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Schaefer v. Town of Victor

SUPREME COURT OF THE STATE OF NEW YORK Appellate Division, Fourth Judicial Department

October 1, 2010


Appeal from an order and judgment (one paper) of the Supreme Court, Ontario County (Kenneth R. Fisher, J.), entered September 18, 2009. The order and judgment, among other things, granted defendant's motion for summary judgment dismissing the complaint.

Published by New York State Law Reporting Bureau pursuant to Judiciary Law § 431.

This opinion is uncorrected and subject to revision before publication in the Official Reports.


It is hereby ORDERED that the order and judgment so appealed from is unanimously affirmed without costs.


Plaintiff's decedent owned and operated the Genesee Sand & Gravel Landfill (Landfill) located in defendant Town of Victor (hereafter, Town) and, from approximately 1965 until 1981, the Town's residents and businesses were the sole depositors of waste in the Landfill. Pursuant to a 1992 consent order between plaintiff's decedent and the New York State Department of Environmental Conservation that, inter alia, addressed alleged violations of 6 NYCRR part 360, decedent agreed to close the Landfill and to develop both closure and post-closure plans for it. The Landfill was closed in accordance with those plans in November 1995, whereupon plaintiff's decedent commenced an action seeking to recover costs associated with closing the Landfill (Schaefer v Town of Victor, 457 F3d 188). The United States Court of Appeals for the Second Circuit agreed with the District Court that the federal causes of action were time-barred and thus were properly dismissed, but the Second Circuit remitted the remaining state law claims to the District Court (id.). The record contains an order of the District Court upon remittal in which the District Court declined to exercise supplemental jurisdiction over those claims and thus dismissed them.

Plaintiff thereafter commenced this action, asserting a single cause of action for "reimbursement and/or contribution for response costs that plaintiff has expended for closure . . . and post-closure . . . care of [the Landfill] . . ., pursuant to a common law contribution theory." The Town moved to dismiss the complaint, contending, inter alia, that the cause of action was preempted by the Comprehensive Environmental Response, Compensation, and Liability Act ([CERCLA] 42 USC § 9601 et seq.), and that it was also barred under CPLR article 14 and General Obligations Law § 15-108. We conclude that Supreme Court properly granted the Town's motion.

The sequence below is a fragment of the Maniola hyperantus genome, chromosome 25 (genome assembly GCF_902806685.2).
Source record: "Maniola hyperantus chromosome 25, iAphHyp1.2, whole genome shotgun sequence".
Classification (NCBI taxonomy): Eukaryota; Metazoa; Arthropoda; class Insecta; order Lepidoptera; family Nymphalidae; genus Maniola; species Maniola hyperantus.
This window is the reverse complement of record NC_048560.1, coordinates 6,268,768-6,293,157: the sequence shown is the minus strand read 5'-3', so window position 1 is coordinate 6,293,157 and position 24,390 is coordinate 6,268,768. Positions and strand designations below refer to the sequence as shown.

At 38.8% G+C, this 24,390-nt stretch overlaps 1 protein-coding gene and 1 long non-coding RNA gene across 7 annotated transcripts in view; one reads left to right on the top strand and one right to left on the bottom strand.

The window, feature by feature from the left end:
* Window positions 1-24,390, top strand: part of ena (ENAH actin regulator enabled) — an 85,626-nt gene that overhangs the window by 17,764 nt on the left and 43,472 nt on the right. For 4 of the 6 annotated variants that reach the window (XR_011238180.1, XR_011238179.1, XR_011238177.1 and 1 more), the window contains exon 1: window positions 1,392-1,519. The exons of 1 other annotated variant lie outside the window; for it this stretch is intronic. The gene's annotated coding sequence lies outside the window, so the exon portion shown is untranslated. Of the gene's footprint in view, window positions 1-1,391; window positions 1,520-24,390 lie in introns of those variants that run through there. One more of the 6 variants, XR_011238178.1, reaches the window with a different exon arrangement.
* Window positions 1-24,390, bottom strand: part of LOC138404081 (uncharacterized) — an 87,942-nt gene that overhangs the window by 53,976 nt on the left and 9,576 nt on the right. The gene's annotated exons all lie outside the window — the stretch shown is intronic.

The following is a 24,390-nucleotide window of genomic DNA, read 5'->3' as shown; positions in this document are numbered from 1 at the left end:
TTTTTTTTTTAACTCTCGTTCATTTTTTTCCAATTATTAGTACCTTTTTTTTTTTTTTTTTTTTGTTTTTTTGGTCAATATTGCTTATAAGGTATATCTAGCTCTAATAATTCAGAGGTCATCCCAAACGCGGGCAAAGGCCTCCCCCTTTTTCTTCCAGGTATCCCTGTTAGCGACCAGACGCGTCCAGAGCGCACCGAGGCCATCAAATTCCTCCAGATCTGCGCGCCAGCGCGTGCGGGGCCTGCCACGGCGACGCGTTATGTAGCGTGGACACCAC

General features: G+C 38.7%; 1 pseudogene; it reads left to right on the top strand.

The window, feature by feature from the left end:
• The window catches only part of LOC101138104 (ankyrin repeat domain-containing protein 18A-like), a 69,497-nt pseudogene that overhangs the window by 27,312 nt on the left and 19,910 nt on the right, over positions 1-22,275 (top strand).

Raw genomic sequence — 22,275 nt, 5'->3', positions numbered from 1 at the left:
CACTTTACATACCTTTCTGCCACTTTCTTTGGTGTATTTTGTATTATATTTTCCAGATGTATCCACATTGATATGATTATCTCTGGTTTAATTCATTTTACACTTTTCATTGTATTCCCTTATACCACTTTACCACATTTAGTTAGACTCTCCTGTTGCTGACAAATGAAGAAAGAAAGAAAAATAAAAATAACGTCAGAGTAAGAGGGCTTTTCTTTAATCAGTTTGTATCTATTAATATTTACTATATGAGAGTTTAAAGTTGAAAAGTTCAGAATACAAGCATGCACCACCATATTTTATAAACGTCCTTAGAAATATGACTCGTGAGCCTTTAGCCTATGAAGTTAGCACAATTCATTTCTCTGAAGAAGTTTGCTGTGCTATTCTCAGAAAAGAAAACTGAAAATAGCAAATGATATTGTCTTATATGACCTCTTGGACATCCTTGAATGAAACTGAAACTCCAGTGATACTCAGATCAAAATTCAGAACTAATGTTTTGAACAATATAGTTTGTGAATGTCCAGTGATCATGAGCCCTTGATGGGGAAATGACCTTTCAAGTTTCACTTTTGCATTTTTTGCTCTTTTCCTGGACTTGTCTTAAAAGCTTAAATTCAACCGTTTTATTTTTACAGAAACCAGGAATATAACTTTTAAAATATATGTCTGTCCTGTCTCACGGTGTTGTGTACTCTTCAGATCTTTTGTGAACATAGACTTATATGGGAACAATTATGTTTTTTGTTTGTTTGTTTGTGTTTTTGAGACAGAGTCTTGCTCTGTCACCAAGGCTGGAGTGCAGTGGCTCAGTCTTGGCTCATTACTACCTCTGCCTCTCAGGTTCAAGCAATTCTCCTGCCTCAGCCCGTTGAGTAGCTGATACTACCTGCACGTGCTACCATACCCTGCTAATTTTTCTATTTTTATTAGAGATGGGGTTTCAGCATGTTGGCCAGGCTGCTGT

Contrary to plaintiff's contention, "a court may grant summary judgment based upon an unpleaded defense where[, as here,] reliance upon that defense neither surprises nor prejudices the plaintiff" (Olean Urban Renewal Agency v Herman, 101 AD2d 712, 713; see Herbert F. Darling, Inc. v City of Niagara Falls, 69 AD2d 989, 990, affd 49 NY2d 855). Plaintiff failed to establish any prejudice or surprise with respect to the unpleaded defenses of preemption, CPLR article 14 and General Obligations Law § 15-108 and, therefore, the court properly considered those defenses despite the fact that they were not pleaded in the Town's answer.

Plaintiff correctly concedes that neither CPLR article 14 nor General Obligations Law § 15-108 applies to her claim for contribution, but she continues to contend in opposition to the Town's motion that she may nevertheless recover based on a common-law theory of contribution. Even assuming, arguendo, that plaintiff's cause of action is not preempted by CERCLA (see generally Volunteers of Am. of W. N.Y. v Heinrich, 90 F Supp 2d 252, 258), we conclude that plaintiff's cause of action lacks merit. Plaintiff contends that she may seek contribution from the Town because it had a legal duty to ensure closure and post-closure care of the Landfill. First, the reliance by plaintiff on the cases cited in her brief to support that contention is misplaced inasmuch as they are indemnification cases where the party from whom indemnity was sought had a statutory duty of care (see State of New York v Stewart's Ice Cream Co., 64 NY2d 83; City of New York v Lead Indus. Assn., 222 AD2d 119, 128). Second, the Town established that it was neither an operator nor an owner of the Landfill (see 6 NYCRR 360-1.2 [b] [113], [114]), and thus had no duty either to close the Landfill or to perform post-closure maintenance of it (see generally 6 NYCRR 360-1.14 [w]).

Plaintiff further contends that statutory or regulatory violations may serve as a predicate for contribution claims. Again, the reliance by plaintiff on the cases cited in her brief is misplaced because each is based on a personal injury and relies on CPLR 1401 (see e.g. Zona v Oatka Rest. & Lounge, 68 NY2d 824; Herrick v Second Cuthouse, 100 AD2d 952, 953, affd 64 NY2d 692; Rook v 60 Key Ctr., 242 AD2d 872). Indeed, as plaintiff correctly concedes, CPLR article 14 does not apply where, as here, the claim is not founded upon personal injury, wrongful death or property damage (see CPLR 1401). We therefore reject plaintiff's contention.


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